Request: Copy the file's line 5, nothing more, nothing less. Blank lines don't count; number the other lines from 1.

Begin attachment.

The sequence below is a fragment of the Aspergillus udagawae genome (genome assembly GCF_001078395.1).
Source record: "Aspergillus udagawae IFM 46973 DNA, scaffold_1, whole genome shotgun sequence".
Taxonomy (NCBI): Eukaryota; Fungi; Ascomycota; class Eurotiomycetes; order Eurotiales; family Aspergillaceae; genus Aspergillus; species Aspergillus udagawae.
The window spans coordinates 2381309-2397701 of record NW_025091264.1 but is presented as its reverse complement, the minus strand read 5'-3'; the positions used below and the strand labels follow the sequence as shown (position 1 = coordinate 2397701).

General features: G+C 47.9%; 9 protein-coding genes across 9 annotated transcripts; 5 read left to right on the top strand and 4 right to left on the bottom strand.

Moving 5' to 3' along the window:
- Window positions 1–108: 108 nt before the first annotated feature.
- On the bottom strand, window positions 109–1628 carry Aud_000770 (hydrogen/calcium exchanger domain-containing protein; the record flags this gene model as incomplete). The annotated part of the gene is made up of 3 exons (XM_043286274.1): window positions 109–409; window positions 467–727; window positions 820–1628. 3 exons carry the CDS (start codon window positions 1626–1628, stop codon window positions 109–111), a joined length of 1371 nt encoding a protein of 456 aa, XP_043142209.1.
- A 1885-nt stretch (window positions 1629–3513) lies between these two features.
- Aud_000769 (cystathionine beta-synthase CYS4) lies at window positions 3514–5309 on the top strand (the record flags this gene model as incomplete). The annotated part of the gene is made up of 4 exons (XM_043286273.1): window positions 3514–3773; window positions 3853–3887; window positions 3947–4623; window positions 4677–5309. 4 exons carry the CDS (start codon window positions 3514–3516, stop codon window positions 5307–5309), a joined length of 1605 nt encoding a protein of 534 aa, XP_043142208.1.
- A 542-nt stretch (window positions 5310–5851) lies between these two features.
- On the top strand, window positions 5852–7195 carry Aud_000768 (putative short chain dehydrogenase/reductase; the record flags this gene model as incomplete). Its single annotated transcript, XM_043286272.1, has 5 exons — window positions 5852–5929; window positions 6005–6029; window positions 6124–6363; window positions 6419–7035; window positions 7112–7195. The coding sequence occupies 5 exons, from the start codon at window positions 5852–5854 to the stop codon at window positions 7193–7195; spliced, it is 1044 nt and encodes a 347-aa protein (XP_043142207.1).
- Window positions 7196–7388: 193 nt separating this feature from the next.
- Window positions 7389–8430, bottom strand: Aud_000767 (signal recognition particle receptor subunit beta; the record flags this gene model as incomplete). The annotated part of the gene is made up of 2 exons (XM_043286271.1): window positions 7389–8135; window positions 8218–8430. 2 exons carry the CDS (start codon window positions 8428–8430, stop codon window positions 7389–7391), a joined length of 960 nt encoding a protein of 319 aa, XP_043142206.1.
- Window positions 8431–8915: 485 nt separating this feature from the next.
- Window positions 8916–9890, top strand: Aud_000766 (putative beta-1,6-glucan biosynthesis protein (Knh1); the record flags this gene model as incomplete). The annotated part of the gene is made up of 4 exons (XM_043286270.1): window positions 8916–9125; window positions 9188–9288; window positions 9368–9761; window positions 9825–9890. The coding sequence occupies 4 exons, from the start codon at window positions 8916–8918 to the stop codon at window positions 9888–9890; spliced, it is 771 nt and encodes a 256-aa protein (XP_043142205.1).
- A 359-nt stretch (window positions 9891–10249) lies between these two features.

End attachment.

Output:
General features: G+C 47.9%; 9 protein-coding genes across 9 annotated transcripts; 5 read left to right on the top strand and 4 right to left on the bottom strand.